When my husband does a seminar called “Ten Commandments for Parents of Teens,” I have often heard him say that what your teens want and what you, their parents, want for them is not the same thing. What your teens want more than anything else is independence—that is, the right to make their own decisions. On the other hand, what you want for your teens is maturity—the ability to make the right decisions.
God says to His people in the book of Deuteronomy, “If only they were wise and would understand…and discern what their end will be!” (32:29). That verse is a great description of maturity—the ability to discern what will be the end results of decisions that a person makes. If a young person—or anyone else, for that matter—can weigh a situation and look down the road and see what will be the future result of each of his choices—and then make the best choice, he or she has true wisdom and understanding. His life decisions will result in what is best for him in the long run.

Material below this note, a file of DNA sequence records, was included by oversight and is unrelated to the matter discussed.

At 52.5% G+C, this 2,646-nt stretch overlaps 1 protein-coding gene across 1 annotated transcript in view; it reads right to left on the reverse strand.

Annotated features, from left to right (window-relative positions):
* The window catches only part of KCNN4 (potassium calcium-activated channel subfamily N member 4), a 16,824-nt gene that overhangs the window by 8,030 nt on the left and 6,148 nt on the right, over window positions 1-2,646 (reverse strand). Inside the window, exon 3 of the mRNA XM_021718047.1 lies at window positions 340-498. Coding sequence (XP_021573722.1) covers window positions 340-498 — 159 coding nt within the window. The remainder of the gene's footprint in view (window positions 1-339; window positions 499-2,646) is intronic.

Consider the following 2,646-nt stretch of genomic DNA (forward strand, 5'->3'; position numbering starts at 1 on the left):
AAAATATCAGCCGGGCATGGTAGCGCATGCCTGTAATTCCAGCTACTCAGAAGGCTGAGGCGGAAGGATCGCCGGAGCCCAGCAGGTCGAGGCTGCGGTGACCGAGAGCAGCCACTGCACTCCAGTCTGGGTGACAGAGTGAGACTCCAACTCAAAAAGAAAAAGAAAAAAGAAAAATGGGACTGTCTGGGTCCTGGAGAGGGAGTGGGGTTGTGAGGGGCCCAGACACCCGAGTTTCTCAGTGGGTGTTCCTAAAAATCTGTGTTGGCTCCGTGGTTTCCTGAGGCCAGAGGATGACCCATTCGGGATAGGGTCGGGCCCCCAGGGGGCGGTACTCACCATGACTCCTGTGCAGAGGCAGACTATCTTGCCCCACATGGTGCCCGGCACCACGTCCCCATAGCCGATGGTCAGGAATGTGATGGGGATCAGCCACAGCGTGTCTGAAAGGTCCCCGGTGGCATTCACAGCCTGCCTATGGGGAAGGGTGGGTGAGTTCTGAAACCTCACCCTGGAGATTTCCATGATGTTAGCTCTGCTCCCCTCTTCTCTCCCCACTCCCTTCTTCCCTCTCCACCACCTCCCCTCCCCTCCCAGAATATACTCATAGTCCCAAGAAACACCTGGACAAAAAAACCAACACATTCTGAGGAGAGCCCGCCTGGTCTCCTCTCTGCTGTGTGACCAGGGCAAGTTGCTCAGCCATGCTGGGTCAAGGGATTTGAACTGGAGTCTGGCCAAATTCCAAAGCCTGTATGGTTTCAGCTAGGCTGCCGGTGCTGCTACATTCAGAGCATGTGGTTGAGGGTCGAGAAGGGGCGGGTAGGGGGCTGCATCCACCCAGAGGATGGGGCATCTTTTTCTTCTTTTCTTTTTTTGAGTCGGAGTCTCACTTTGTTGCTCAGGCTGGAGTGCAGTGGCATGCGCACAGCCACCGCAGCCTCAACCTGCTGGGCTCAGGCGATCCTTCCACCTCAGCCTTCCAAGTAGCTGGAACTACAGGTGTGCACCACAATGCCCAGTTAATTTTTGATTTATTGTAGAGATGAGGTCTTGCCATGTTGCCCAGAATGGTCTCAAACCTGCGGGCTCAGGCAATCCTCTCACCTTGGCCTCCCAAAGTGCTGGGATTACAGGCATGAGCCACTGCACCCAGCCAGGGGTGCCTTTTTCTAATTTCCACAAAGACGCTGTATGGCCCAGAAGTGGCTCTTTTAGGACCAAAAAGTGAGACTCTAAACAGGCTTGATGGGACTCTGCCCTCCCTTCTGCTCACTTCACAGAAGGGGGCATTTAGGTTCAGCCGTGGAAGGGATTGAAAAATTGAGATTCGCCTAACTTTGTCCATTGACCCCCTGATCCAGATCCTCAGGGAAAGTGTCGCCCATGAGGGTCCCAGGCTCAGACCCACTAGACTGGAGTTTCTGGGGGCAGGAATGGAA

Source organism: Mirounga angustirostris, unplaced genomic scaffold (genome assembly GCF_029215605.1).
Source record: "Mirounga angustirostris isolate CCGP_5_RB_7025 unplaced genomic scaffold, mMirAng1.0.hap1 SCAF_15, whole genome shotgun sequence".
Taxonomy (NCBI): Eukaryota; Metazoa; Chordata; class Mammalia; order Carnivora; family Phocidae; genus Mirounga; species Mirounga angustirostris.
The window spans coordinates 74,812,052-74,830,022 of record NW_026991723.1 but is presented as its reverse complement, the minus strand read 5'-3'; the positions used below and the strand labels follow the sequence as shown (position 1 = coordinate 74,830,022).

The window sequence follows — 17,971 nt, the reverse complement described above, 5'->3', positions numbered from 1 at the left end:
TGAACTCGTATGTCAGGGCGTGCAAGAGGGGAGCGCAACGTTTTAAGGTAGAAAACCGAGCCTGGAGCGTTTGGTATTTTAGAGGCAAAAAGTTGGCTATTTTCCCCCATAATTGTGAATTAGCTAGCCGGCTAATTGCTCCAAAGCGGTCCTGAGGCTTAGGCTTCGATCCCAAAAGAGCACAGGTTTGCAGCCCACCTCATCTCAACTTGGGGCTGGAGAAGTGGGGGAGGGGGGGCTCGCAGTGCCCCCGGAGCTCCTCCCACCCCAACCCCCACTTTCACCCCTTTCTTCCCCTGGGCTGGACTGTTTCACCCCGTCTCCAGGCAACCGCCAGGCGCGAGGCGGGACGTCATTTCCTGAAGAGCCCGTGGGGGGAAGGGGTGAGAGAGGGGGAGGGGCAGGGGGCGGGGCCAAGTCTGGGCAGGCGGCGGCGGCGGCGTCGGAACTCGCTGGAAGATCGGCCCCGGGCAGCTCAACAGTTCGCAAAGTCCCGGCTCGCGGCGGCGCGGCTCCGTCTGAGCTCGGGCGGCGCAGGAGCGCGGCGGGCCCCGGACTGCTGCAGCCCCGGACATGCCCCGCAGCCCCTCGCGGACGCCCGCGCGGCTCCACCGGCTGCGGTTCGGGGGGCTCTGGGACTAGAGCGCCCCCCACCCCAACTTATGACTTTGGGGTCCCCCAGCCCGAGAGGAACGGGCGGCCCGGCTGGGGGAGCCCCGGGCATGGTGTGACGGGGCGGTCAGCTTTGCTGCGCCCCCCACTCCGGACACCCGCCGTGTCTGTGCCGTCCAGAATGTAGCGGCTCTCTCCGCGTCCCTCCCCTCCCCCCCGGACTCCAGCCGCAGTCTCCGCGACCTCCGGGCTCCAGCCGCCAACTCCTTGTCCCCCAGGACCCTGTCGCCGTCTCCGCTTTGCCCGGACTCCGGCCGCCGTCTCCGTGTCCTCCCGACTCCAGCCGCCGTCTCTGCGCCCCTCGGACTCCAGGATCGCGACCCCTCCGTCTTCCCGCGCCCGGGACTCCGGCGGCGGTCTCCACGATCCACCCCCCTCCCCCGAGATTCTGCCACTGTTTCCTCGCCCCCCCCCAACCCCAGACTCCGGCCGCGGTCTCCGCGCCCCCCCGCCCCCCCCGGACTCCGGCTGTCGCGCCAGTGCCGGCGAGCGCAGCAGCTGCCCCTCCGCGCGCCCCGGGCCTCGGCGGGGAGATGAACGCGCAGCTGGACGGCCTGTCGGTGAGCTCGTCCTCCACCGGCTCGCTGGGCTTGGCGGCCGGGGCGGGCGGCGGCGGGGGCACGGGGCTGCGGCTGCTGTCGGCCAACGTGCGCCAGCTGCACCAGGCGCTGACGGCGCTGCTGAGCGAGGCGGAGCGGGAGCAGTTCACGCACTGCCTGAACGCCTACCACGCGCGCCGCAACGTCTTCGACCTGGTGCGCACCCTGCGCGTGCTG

Robert Frost's poem “The Road Not Taken” pictures the author coming to a point in life where the road divides into two. After studying both ways he could go, he makes a decision and chooses one on which to continue traveling. He ends his poem with these words:
two roads diverged in a wood, and I --
I took the one less traveled by,
And that has made all the difference.
No doubt we parents talk too much and don’t listen enough. May I make a suggestion? When your teens have decisions to make that will affect their future, spend plenty of time listening to their thinking. Ask pertinent questions. Resist the urge to tell them what to do. Get them to think about what the end results will be for each of their choices. And then pray for them. You may be thankfully surprised at the mature choices they will make.